But this Spirit is not something that can be controlled. It whips around where it wills. You can hear it coming and going, but you do
not know where it will go and what it will do. So you never know what being born again, anew from above will look like.

But Nick can’t quite grasp what Jesus is saying, not yet anyway. He will, eventually. Later in John’s Gospel we read of his faith in Jesus. He comes to the cross in the light of day rather than by cover of night, but that’s getting ahead of the story.

For now, Nick is confused. Jesus tries to teach him.
So Jesus tells Nick a story that he already knows, this time with a twist.
A story about snakes in the wilderness.

A long time ago, the people were delivered from slavery in Egypt to freedom, but they had to go through the wilderness, led by Moses. They had to be reformed and reborn and renewed by God.

But it wasn’t easy.
The people complained.
They said they preferred slavery in Egypt over this new freedom in God.
Well, one day snakes appeared in the wilderness and bit some of the people.
And the people who were bit died.
And the people pleaded with Moses to help them.
So Moses turned to God and God told Moses to find a pole and to put a snake at the top of it. Those who were bit, when they looked at the snake on the pole that was lifted up, they would not die from the snake bite, but live. And so it happened.

Then Jesus says that he is that snake and he will be lifted up for all people who have been bitten by the snake, bitten by sin, bitten by death, for them to see him and live. So that anyone who sees him and believes in him will have eternal life. Not only after death, but now. Because sin is a real consequence to our life now. Because pain needs to be healed now. Because this life matters. Because eternal life starts now.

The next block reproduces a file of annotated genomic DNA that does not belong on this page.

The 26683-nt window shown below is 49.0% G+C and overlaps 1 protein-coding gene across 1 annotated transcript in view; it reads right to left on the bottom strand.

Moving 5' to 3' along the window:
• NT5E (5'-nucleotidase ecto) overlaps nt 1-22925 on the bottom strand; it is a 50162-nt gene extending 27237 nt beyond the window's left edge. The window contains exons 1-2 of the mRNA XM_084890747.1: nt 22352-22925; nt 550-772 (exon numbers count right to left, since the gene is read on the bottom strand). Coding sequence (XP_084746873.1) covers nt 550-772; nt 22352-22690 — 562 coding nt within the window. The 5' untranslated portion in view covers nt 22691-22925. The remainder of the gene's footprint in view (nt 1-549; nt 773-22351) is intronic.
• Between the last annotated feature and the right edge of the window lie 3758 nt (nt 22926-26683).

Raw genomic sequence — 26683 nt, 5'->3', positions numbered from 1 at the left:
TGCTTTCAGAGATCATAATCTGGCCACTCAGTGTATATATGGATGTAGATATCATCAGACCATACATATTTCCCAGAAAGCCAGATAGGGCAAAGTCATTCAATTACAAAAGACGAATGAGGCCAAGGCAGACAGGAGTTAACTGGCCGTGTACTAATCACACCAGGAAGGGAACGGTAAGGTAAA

Jesus continued: “For God so loved the world that he gave his one and only Son, so that whoever believes in him will not be destroyed, but may have eternal life. Indeed God did not send the Son into the world to judge the world, but in order that the world might be saved through him. Those who believe in him are not judged; but those who do not believe are judged already.”

Finally, Jesus says, “You, Nick, are in the darkness. Physically now in this dark night, and spiritually now on your journey, you are not ready yet to live in the Kingdom of God, but God is at work in you in ways you cannot imagine and cannot control. You come to me now because you have seen the signs I have done by God’s power. And you wonder if I could be from God. Faith is more than signs Nick. Faith is more than knowledge. You know that I come from God. Faith is dynamic. Faith is trust in God. Faith is trust that your life comes from God and goes to God. That it is seen by God. That nothing is done in vain. That it continues in the life of the world to come. You believe the signs you have seen, but I tell you that you haven’t seen anything yet. My greatest sign will be when I am lifted up on the cross to cure and save all who are sick and in need of a healer for the sake of the world that God so loved.”

How can it be God, that you loved us and the world, the world that did not love you, the world that rejects you, how can it be God that you would choose to die for us, to come to us, to be lifted up on the cross to save us from our sin and our death? We do not deserve it. We can’t fully grasp what it means. We are thankful for the life of faith you give us, faith that is a relationship with you, faith that trusts you and your love for the world, even the parts of the world that we can’t understand and can’t get along with. Some of us, like Nicodemus in this story, are not yet ready to understand you, to live out the faith you call us to, we come to you from the edges, in the darkness, but we know you are up to something and that you continue to work in us. Some of us can’t believe it for we have heard a different story from the world, we need to know that your graciousness is bigger than our experiences and bigger than our choices. Some of us believe in you already and live in the now and not yet of eternal life that has already begun in our lives in your Kingdom. All of us you meet where we are and send your spirit where you see fit.